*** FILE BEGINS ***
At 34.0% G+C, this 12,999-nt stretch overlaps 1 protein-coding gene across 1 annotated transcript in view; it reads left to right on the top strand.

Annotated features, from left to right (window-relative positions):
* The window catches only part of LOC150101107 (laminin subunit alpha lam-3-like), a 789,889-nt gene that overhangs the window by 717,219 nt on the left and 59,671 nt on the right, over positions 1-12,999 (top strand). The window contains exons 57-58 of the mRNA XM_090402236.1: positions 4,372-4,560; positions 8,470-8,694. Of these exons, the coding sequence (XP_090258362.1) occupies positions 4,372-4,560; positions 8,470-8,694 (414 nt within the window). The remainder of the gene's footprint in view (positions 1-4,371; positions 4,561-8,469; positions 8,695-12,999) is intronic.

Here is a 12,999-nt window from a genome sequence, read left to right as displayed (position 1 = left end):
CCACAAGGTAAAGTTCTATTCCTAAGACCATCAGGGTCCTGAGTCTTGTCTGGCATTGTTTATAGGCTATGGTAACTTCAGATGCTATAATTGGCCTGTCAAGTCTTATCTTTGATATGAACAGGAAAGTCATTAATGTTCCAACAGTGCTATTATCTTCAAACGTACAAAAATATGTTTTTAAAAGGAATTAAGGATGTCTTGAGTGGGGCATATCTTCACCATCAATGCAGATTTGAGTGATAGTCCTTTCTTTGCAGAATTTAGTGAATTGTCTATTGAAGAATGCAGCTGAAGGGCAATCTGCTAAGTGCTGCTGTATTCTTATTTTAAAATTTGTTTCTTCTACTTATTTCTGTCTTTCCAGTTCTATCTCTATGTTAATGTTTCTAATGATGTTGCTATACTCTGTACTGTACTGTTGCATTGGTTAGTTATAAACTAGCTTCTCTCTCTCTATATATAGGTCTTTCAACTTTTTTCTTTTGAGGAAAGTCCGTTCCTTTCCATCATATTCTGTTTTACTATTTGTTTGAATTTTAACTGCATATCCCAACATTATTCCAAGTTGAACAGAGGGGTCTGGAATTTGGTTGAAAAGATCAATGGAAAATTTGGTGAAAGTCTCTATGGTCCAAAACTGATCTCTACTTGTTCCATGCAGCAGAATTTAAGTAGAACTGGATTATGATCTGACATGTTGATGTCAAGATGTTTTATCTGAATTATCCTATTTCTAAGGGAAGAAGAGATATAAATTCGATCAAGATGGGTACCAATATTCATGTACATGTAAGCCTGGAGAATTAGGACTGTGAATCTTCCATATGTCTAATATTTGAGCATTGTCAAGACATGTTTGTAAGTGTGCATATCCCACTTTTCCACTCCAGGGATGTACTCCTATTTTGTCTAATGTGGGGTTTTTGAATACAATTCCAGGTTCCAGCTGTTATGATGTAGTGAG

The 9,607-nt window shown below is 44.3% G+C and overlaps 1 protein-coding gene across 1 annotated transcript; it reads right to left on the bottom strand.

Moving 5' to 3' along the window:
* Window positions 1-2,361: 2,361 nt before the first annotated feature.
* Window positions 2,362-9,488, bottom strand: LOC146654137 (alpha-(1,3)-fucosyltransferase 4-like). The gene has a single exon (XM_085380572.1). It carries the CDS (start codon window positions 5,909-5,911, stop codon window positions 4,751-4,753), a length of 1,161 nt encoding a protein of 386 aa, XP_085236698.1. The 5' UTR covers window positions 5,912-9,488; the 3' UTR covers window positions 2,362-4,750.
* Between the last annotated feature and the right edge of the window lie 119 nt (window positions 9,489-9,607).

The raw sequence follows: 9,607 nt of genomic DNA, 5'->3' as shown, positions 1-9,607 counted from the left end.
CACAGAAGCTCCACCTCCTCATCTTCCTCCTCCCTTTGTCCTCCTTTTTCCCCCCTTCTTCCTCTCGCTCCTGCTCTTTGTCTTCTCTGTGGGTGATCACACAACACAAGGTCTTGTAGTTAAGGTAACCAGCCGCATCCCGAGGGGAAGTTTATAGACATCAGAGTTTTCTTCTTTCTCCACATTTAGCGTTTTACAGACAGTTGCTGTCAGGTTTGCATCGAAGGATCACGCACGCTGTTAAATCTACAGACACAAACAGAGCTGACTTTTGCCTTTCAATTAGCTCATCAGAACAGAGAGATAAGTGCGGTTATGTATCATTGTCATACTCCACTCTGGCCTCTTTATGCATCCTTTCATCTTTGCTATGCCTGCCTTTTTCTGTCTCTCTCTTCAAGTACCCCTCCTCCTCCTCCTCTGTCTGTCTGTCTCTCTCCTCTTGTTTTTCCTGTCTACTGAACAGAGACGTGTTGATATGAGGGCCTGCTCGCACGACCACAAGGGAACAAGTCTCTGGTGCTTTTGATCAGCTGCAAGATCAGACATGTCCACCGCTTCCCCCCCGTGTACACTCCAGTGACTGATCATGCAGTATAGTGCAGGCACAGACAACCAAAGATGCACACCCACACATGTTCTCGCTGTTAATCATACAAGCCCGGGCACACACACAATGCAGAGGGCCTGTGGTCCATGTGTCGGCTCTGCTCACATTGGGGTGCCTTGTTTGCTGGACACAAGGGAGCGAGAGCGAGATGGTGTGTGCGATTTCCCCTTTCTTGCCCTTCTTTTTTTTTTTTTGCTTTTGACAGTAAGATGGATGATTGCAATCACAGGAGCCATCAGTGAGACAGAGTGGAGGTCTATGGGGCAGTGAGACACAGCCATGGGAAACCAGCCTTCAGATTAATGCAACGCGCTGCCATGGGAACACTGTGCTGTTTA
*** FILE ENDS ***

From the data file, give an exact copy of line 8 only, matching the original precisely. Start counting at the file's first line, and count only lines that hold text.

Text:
* Window positions 1-2,361: 2,361 nt before the first annotated feature.